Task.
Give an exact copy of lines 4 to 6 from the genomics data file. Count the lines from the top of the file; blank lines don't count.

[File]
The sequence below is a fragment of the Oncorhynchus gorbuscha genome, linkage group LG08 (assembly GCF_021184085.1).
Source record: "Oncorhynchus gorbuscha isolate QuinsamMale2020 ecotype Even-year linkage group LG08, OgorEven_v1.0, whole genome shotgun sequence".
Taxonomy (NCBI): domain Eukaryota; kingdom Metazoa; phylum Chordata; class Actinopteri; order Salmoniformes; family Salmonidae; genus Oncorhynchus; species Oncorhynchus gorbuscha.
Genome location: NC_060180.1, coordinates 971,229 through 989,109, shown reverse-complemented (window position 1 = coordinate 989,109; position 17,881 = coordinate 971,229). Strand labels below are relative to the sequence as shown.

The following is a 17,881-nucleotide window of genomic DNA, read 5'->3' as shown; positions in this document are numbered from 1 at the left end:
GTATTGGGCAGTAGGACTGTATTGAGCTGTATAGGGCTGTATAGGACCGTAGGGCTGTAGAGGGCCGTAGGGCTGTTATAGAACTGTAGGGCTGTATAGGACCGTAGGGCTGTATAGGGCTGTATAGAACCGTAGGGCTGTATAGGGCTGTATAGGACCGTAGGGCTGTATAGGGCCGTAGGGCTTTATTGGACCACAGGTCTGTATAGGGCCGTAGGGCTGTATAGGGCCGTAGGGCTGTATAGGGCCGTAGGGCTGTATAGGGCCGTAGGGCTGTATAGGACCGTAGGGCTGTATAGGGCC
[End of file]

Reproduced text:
Genome location: NC_060180.1, coordinates 971,229 through 989,109, shown reverse-complemented (window position 1 = coordinate 989,109; position 17,881 = coordinate 971,229). Strand labels below are relative to the sequence as shown.

The following is a 17,881-nucleotide window of genomic DNA, read 5'->3' as shown; positions in this document are numbered from 1 at the left end:
GTATTGGGCAGTAGGACTGTATTGAGCTGTATAGGGCTGTATAGGACCGTAGGGCTGTAGAGGGCCGTAGGGCTGTTATAGAACTGTAGGGCTGTATAGGACCGTAGGGCTGTATAGGGCTGTATAGAACCGTAGGGCTGTATAGGGCTGTATAGGACCGTAGGGCTGTATAGGGCCGTAGGGCTTTATTGGACCACAGGTCTGTATAGGGCCGTAGGGCTGTATAGGGCCGTAGGGCTGTATAGGGCCGTAGGGCTGTATAGGGCCGTAGGGCTGTATAGGACCGTAGGGCTGTATAGGGCC